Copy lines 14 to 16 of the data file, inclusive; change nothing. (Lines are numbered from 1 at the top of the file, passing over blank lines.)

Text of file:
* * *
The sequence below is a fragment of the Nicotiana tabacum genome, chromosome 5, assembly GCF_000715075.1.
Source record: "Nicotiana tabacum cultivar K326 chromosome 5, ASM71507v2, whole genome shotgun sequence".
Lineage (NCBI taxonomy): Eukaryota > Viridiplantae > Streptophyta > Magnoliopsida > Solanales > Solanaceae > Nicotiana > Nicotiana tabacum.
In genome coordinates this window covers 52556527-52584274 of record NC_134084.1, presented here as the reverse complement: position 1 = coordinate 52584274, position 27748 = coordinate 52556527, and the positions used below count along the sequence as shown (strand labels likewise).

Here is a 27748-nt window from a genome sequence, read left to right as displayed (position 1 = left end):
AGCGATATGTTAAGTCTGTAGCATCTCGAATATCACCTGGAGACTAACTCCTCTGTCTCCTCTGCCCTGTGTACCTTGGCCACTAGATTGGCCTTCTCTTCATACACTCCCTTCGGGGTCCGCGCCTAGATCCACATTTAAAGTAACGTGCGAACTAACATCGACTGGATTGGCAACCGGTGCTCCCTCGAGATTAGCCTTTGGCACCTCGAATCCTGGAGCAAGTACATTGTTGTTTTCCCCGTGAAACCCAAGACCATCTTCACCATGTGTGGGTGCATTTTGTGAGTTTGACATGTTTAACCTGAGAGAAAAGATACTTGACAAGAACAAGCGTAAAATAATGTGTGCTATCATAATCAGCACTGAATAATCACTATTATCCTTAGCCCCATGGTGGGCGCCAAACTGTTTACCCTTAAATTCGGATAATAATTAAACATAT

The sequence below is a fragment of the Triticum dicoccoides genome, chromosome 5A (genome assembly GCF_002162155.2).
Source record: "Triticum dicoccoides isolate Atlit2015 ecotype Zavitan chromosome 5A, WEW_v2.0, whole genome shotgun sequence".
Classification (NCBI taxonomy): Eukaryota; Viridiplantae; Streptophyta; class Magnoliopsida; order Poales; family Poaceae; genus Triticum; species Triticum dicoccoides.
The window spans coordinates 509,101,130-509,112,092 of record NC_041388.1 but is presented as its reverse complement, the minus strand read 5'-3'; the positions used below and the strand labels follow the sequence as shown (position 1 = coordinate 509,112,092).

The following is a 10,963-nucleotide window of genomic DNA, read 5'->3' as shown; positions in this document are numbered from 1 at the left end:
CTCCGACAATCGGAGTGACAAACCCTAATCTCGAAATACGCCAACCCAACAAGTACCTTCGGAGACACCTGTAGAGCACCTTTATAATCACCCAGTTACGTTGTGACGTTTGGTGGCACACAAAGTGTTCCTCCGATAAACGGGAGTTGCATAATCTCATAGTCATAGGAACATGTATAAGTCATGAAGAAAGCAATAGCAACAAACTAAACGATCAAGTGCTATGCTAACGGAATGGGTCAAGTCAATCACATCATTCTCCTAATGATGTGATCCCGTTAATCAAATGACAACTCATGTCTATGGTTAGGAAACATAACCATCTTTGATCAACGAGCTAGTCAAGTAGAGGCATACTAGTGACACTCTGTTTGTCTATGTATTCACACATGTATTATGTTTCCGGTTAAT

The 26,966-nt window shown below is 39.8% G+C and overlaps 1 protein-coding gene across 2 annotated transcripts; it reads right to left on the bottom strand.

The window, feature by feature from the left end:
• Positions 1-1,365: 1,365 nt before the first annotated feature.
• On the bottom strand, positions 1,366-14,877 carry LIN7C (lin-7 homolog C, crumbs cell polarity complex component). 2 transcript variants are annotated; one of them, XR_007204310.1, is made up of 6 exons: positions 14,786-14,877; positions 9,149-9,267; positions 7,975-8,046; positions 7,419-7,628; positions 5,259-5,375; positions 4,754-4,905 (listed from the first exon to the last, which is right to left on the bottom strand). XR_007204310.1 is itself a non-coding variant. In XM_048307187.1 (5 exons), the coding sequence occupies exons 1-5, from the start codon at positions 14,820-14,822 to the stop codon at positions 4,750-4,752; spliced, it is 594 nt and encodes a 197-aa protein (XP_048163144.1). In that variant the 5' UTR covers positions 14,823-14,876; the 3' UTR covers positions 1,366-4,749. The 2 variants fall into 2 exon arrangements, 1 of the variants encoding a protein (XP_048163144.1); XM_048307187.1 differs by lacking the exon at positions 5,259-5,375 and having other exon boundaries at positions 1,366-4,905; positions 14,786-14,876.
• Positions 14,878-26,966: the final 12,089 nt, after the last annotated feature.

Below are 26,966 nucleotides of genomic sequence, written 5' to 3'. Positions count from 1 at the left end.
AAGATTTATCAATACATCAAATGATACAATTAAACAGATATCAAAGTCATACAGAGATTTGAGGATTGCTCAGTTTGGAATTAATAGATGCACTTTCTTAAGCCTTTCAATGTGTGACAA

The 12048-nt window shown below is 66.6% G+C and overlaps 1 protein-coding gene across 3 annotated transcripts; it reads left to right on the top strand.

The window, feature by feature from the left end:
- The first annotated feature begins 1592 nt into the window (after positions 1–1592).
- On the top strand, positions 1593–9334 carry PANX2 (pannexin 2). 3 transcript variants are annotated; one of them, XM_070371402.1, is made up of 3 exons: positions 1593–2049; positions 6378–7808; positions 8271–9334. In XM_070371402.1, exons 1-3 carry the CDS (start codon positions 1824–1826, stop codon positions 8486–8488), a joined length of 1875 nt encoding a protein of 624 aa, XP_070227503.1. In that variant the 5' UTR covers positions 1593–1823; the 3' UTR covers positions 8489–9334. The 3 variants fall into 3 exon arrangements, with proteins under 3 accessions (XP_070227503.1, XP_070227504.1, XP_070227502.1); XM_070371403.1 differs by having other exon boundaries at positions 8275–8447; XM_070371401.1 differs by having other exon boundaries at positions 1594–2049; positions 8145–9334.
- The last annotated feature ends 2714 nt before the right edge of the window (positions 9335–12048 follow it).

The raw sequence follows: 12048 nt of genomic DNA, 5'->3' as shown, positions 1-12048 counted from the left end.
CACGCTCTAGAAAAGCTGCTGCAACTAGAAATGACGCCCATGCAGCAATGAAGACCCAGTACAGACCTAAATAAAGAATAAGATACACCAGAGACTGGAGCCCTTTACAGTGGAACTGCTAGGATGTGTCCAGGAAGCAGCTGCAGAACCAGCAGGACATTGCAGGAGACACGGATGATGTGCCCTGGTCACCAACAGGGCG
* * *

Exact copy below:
The window, feature by feature from the left end:
• Positions 1-1,365: 1,365 nt before the first annotated feature.
• On the bottom strand, positions 1,366-14,877 carry LIN7C (lin-7 homolog C, crumbs cell polarity complex component). 2 transcript variants are annotated; one of them, XR_007204310.1, is made up of 6 exons: positions 14,786-14,877; positions 9,149-9,267; positions 7,975-8,046; positions 7,419-7,628; positions 5,259-5,375; positions 4,754-4,905 (listed from the first exon to the last, which is right to left on the bottom strand). XR_007204310.1 is itself a non-coding variant. In XM_048307187.1 (5 exons), the coding sequence occupies exons 1-5, from the start codon at positions 14,820-14,822 to the stop codon at positions 4,750-4,752; spliced, it is 594 nt and encodes a 197-aa protein (XP_048163144.1). In that variant the 5' UTR covers positions 14,823-14,876; the 3' UTR covers positions 1,366-4,749. The 2 variants fall into 2 exon arrangements, 1 of the variants encoding a protein (XP_048163144.1); XM_048307187.1 differs by lacking the exon at positions 5,259-5,375 and having other exon boundaries at positions 1,366-4,905; positions 14,786-14,876.